Why the only teaching voice you need is your own

This summer my reading list has been a little different to what normally makes the cut for my beach reading.  Instead of my usual page turners, you will have found me getting to grips with a range of books from my DipTESOL pre-course reading list, a list which while has been incredibly interesting, I wouldn’t necessarily recommend slipping in to your suitcase when thinking about holiday reads.  With the abundance of teaching books out there it’s only natural that you will stumble upon a plethora of opposing ideas, beliefs and research and it therefore stands to reason that your head will pound as you try to get it around the various academia which undermines all your previous experience.  It’s easy to drown in a sea of reading lists and linguistic research but what is important to remember is that despite what the experts say, the only voice you need in the classroom is your own.

Arguably the most important factor in the classroom is the rapport between teachers and students.  Trust, respect and understanding are the key elements for successful learning. If learners feel that they can rely on their teacher to improve their language skills, they will be more pre-disposed to experimenting with language and therefore learning, as I’ve argued here while talking about the importance of building classroom community.  

Students have an innate sense of sniffing out fear, uncertainty and BS, in other words if you try and fake it until you make it, they’ll be on to you.  So what’s the answer? Be honest.  If there is something you don’t know or you get stumped by a grammar question, don’t try to invent answers or talk your way out of it. Tell your students that you can’t give them the answer to the extent that they need and deserve and promise to get back to them next lesson. AND THEN MAKE SURE YOU DO.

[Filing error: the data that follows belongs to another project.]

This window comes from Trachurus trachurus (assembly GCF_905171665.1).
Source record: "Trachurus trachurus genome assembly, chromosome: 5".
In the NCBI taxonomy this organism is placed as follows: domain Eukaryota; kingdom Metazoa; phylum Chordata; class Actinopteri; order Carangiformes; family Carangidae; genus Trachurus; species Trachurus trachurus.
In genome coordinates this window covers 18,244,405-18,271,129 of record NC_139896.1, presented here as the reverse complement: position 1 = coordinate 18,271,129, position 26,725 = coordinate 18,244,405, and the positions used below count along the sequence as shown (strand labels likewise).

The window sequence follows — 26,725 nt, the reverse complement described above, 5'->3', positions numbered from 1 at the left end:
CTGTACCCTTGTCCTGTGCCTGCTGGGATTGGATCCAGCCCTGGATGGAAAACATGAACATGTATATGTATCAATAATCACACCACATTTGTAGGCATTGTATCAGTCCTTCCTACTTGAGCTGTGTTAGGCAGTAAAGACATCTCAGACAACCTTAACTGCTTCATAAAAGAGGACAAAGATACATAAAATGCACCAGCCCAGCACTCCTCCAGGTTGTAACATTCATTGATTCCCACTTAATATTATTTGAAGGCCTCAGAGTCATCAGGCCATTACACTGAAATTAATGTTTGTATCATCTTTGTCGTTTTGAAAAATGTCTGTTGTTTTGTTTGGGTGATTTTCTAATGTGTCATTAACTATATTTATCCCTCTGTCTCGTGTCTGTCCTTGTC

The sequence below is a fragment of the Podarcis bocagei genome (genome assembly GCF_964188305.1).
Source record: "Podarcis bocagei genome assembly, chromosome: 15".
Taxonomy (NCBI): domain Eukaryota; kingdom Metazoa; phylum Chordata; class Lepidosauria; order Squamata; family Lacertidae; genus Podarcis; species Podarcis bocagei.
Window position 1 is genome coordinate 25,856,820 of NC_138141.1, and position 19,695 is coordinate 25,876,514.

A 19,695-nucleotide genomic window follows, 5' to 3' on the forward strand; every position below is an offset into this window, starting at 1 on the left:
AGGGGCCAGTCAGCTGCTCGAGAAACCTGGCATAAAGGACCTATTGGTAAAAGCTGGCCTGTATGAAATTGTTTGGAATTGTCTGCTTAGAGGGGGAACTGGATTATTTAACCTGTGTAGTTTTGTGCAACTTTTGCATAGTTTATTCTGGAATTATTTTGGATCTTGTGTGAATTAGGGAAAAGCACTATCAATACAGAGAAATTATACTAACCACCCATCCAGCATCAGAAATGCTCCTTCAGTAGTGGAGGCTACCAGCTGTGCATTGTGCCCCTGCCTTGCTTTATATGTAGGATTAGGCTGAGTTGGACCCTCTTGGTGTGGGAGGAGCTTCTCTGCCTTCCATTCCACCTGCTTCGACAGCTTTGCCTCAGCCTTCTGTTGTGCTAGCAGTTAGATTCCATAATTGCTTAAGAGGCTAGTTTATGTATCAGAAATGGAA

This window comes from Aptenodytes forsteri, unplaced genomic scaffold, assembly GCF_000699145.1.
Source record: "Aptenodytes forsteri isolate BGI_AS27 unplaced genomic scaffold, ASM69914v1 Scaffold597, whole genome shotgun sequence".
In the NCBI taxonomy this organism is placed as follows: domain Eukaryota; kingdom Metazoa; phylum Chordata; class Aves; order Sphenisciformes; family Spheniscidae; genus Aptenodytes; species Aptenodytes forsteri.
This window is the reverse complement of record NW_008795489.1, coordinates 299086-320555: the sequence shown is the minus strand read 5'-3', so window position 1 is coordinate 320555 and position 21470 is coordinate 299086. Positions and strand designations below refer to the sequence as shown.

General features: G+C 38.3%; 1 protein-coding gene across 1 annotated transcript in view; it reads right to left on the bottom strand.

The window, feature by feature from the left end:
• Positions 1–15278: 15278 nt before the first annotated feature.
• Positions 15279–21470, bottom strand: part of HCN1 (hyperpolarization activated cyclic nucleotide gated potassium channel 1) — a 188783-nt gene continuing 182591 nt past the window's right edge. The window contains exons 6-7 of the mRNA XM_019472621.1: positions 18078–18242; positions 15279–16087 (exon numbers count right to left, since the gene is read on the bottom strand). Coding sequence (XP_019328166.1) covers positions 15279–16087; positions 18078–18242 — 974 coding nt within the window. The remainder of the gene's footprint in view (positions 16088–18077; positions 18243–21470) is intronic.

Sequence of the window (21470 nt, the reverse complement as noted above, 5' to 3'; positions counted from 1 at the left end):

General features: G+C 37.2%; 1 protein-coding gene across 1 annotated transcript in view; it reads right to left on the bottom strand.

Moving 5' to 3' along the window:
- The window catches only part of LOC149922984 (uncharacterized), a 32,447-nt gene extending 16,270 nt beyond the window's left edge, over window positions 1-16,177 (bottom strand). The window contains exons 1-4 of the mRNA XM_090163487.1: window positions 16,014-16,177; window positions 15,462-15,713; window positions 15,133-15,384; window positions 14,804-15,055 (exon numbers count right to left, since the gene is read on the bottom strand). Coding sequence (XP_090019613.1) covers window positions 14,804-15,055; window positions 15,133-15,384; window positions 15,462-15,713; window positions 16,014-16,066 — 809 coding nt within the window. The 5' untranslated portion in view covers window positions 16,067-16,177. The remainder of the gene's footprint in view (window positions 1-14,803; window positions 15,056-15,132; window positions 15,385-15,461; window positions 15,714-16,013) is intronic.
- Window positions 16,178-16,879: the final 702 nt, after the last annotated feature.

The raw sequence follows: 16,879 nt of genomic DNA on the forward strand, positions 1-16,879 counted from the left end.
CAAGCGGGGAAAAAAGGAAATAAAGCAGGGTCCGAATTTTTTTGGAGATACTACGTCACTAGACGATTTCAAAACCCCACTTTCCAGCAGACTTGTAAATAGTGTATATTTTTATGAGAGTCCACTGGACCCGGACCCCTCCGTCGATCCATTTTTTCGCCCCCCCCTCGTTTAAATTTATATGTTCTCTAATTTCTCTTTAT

Students always look at me a little warily if I admit that I’m not sure of the precise meaning of a word.  However, when I explain that there is an English vocabulary of somewhere between 100,000 and 1, 000, 000 words of which the average person’s vocabulary is concerned with only about 20,000 of them (How languages are learned, Lightbown and Spada, 2013), we are not, and cannot be expected to be walking dictionaries. We are human, we don’t know everything and like every other human being we make mistakes, have off days and have gaps in our knowledge.  Sometimes dropping our armour every now and then is a good way of showing empathy with our learners and demonstrating a realistic model of how language learning works.  After all, if we can teach English without knowing all the words, surely this can inspire our learners?

By using our voices, our experiences and our knowledge, we will deliver lessons which our students can relate to because we are giving them a real, tangible model of how language works, lives and breathes.  We will gain confidence in our skin and this newfound confidence, in turn, will inspire us to develop, bringing new and interesting ideas and perspectives to our lessons.

In an industry where certain names carry legendary status, it’s easy to feel like a fish out of water, but remember, every experience is unique and every unique experience will carry important lessons to your students.  It’s not just our students’ voices that we need to make sure are heard in every lesson, it’s our voices too.

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